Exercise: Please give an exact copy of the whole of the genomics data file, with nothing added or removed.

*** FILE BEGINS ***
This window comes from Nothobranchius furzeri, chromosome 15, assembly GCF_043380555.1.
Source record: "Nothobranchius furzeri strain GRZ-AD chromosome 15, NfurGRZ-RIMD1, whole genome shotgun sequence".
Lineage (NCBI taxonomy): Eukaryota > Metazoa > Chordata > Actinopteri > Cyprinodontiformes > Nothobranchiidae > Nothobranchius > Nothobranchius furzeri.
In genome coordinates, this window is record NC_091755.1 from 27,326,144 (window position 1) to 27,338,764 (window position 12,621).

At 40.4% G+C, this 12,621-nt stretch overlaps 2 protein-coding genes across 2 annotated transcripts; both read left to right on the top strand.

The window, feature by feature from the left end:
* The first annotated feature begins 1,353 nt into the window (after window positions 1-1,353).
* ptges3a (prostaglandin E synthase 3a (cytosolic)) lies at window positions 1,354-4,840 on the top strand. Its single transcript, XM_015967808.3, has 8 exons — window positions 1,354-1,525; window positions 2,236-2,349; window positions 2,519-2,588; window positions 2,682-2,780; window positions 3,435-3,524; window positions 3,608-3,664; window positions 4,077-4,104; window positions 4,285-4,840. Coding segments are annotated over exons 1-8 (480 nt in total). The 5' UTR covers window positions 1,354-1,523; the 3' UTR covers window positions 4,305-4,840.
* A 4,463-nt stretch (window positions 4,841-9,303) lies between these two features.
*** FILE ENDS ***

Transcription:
This window comes from Nothobranchius furzeri, chromosome 15, assembly GCF_043380555.1.
Source record: "Nothobranchius furzeri strain GRZ-AD chromosome 15, NfurGRZ-RIMD1, whole genome shotgun sequence".
Lineage (NCBI taxonomy): Eukaryota > Metazoa > Chordata > Actinopteri > Cyprinodontiformes > Nothobranchiidae > Nothobranchius > Nothobranchius furzeri.
In genome coordinates, this window is record NC_091755.1 from 27,326,144 (window position 1) to 27,338,764 (window position 12,621).

At 40.4% G+C, this 12,621-nt stretch overlaps 2 protein-coding genes across 2 annotated transcripts; both read left to right on the top strand.

The window, feature by feature from the left end:
* The first annotated feature begins 1,353 nt into the window (after window positions 1-1,353).
* ptges3a (prostaglandin E synthase 3a (cytosolic)) lies at window positions 1,354-4,840 on the top strand. Its single transcript, XM_015967808.3, has 8 exons — window positions 1,354-1,525; window positions 2,236-2,349; window positions 2,519-2,588; window positions 2,682-2,780; window positions 3,435-3,524; window positions 3,608-3,664; window positions 4,077-4,104; window positions 4,285-4,840. Coding segments are annotated over exons 1-8 (480 nt in total). The 5' UTR covers window positions 1,354-1,523; the 3' UTR covers window positions 4,305-4,840.
* A 4,463-nt stretch (window positions 4,841-9,303) lies between these two features.